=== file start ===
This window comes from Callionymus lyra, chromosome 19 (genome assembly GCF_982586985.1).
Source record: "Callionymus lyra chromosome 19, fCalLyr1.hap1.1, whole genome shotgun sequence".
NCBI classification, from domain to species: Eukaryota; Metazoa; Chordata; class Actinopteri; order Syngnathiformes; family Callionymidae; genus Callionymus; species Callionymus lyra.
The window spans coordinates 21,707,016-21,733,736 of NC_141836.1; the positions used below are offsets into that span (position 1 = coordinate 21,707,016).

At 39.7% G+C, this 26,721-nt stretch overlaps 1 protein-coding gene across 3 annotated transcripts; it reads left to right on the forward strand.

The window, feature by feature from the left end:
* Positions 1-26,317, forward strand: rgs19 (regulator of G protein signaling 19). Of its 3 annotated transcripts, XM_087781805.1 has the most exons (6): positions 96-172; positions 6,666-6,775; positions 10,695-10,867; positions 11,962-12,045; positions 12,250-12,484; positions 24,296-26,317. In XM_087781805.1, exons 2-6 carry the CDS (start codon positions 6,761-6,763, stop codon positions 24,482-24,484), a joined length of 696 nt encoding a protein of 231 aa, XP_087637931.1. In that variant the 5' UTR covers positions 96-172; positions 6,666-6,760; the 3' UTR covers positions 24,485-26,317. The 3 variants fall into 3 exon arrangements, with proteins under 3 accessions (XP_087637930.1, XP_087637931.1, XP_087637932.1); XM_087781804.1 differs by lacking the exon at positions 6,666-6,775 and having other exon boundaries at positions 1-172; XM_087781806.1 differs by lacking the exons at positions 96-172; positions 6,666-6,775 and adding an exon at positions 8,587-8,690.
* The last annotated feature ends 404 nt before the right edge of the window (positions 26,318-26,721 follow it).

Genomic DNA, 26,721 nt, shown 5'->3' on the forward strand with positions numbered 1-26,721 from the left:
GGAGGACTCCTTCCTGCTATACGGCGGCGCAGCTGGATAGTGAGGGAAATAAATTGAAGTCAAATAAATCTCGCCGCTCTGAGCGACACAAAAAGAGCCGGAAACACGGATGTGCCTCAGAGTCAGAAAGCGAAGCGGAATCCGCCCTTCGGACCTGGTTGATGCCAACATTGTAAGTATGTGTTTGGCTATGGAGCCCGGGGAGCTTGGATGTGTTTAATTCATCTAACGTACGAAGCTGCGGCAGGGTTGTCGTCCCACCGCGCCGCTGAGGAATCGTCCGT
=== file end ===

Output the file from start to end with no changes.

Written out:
This window comes from Callionymus lyra, chromosome 19 (genome assembly GCF_982586985.1).
Source record: "Callionymus lyra chromosome 19, fCalLyr1.hap1.1, whole genome shotgun sequence".
NCBI classification, from domain to species: Eukaryota; Metazoa; Chordata; class Actinopteri; order Syngnathiformes; family Callionymidae; genus Callionymus; species Callionymus lyra.
The window spans coordinates 21,707,016-21,733,736 of NC_141836.1; the positions used below are offsets into that span (position 1 = coordinate 21,707,016).

At 39.7% G+C, this 26,721-nt stretch overlaps 1 protein-coding gene across 3 annotated transcripts; it reads left to right on the forward strand.

The window, feature by feature from the left end:
* Positions 1-26,317, forward strand: rgs19 (regulator of G protein signaling 19). Of its 3 annotated transcripts, XM_087781805.1 has the most exons (6): positions 96-172; positions 6,666-6,775; positions 10,695-10,867; positions 11,962-12,045; positions 12,250-12,484; positions 24,296-26,317. In XM_087781805.1, exons 2-6 carry the CDS (start codon positions 6,761-6,763, stop codon positions 24,482-24,484), a joined length of 696 nt encoding a protein of 231 aa, XP_087637931.1. In that variant the 5' UTR covers positions 96-172; positions 6,666-6,760; the 3' UTR covers positions 24,485-26,317. The 3 variants fall into 3 exon arrangements, with proteins under 3 accessions (XP_087637930.1, XP_087637931.1, XP_087637932.1); XM_087781804.1 differs by lacking the exon at positions 6,666-6,775 and having other exon boundaries at positions 1-172; XM_087781806.1 differs by lacking the exons at positions 96-172; positions 6,666-6,775 and adding an exon at positions 8,587-8,690.
* The last annotated feature ends 404 nt before the right edge of the window (positions 26,318-26,721 follow it).

Genomic DNA, 26,721 nt, shown 5'->3' on the forward strand with positions numbered 1-26,721 from the left:
GGAGGACTCCTTCCTGCTATACGGCGGCGCAGCTGGATAGTGAGGGAAATAAATTGAAGTCAAATAAATCTCGCCGCTCTGAGCGACACAAAAAGAGCCGGAAACACGGATGTGCCTCAGAGTCAGAAAGCGAAGCGGAATCCGCCCTTCGGACCTGGTTGATGCCAACATTGTAAGTATGTGTTTGGCTATGGAGCCCGGGGAGCTTGGATGTGTTTAATTCATCTAACGTACGAAGCTGCGGCAGGGTTGTCGTCCCACCGCGCCGCTGAGGAATCGTCCGT